How Greek Life Changed My Life. (No, Not the Country…)

12 Nov

I’m in Baltimore this weekend for the Mid-Atlantic Regional Conference for Alpha Phi and I’m having difficulty describing the incredible feeling I have for this sisterhood. As a collegian, I had a typical undergrad sorority experience: friends, fun, philanthropy, etc. As a new advisor of a chapter that is so different from mine: this is indescribable.

On one hand, I want so badly to connect with the collegians and have fun with them. I want to be accepted, one of them. On the other, it’s time for me to put on my “big girl pants” and join society as an adult and role model for these women.
I always thought that I would “grow up” by experiencing a hardship. While I’ve had my fair share of hardships, the most recent experiences I’ve had watching these women make mistakes and then triumph has been incredibly touching. It’s like watching my decisions as an undergrad from afar. I love sitting down with them and talking about grad school, life plans, and even what color the recruitment shirts should be next semester. Now that I think about it, I really appreciate the people who took the time to do that for me.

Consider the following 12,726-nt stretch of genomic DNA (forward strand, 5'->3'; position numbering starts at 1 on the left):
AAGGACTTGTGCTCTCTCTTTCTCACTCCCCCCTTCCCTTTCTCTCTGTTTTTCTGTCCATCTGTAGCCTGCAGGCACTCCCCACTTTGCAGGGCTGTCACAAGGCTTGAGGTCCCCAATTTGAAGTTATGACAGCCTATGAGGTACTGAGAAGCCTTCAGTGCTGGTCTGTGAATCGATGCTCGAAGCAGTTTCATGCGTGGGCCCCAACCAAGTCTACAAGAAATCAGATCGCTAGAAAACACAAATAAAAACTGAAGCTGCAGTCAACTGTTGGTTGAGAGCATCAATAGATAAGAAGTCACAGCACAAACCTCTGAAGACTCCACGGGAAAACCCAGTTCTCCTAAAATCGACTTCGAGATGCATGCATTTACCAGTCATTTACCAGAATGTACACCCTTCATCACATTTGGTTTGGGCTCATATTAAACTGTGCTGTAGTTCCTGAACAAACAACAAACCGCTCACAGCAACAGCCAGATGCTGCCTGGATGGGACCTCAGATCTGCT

Being an advisor has opened my eyes to the benefits of mentoring and volunteering. Not only do they need my opinions and, sometimes, guidance, but I need them. Watching them has helped me come closer in deciding what kind of woman I want to become. I still haven’t grown up yet. Older, yes, but up? I can hope, right?

I’ve found that I don’t really mind what they think about me as much as when I arrived to the chapter. It’s not about me ; it’s about them and what I can do for them. I’ve found that my benefits will come regardless of whether I’m looking for something in return or not. Fun fact: the best benefits come when you’re not looking.

Moral of the story: if you’re Greek or part of another organization where you are able to volunteer your time to the growth and development of others going through similar experiences to ones you may have had, I can’t express enough how much they need you and, secretly, how much you need them, too.


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